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Travel: Ancient port still colourful but not so stormy

Marseille’s reputation for gritty ruffians and Free-French spies is outdated



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An out-dated image of grittiness, even danger, clings to Marseille. Because this oldest of ports - founded in 600 BC by the Greeks - is no longer filled with sea-faring ruffians, Free-French spies and Algerian refugees.

Today Marseille is as safe as any other European city. And while the door to the Hotel Grillon was always locked, and the desk staffed exclusively by males, I never felt threatened on the Rue Curiol or anywhere else in this sprawling metropolis of 1.5 million.

Well, but for the aggressive gypsy who, when I swerved to avoid her, tried to trip me. But even around the Vieux Port, famed for its seafood market and (increasingly upscale) restaurants serving mussels and bouillabaisse, you're as likely to encounter a gaggle of German tourists as a couple of pickpockets.

In late May the air was hot and dry and the sea winds strong and steady. On a boat excursion eastward along the rugged limestone coast known as the Calanques (three hours, 19 Euros), our large, hefty-looking vessel was so tossed about by waves that a few of the passengers were seasick.

On this otherwise glorious outing, the boat passed through narrows known as the Cap Croissette, then along an unending series of rock massifs and headlands (caps) with names like Sormiou and Morgiou. All along this coast, the rare signs of human settlement were a few rustic cabins and the stone remains of long-abandoned homesteads.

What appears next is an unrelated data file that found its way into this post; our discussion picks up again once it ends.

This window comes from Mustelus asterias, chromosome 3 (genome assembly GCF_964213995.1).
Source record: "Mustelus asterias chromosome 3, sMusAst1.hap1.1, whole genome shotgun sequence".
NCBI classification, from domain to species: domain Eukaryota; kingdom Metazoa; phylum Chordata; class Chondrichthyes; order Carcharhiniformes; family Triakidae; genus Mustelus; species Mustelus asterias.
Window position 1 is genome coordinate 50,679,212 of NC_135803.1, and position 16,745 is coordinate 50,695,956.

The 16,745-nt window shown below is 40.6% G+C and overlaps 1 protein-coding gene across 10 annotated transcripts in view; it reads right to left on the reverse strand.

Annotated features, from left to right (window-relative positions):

Returning into the Vieux Port, filled with sailing yachts and fish boats, you can see, at this summit of this hilly city, the basilica known as Notre-Dame de la Garde - a massive Romano-Byzantine pile built in the mid-19 th century on a sea-faring theme.

A local bus wends up steep streets, through crowded neighbourhoods, to this basilica filled with folk-art paintings (shrine-like ex-votos) of long-lost fishing boats and their much-missed crews. From here you overlook the city - taking in the old and modern ports, the more modern and affluent neighbourhoods and a coastal corniche road that fronts onto hilly hamlets graced with upscale-looking, sea-facing houses.

But when a companion and I tried, with a hundred other hopefuls, to catch the regular #38 bus along this corniche to swim one of its rock-side pools or cove-like beaches, the service, we were told, had simply stopped - for the moment.

"Typical Marseille," grumbled a local. And, when I returned to the Gare Saint Charles to buy ongoing train tickets, the power failed, taking down the French railway (SNCF) computer system, and everything else in the station with it.

Back on the Rue Curiol, the big blonde with the boobs had moved her flashy body to a more visible perch on a tall-legged stool. And, as I approached the Hotel Grillon an even larger woman, possibly a transvestite, offered, in passing, a lovely "bonjour."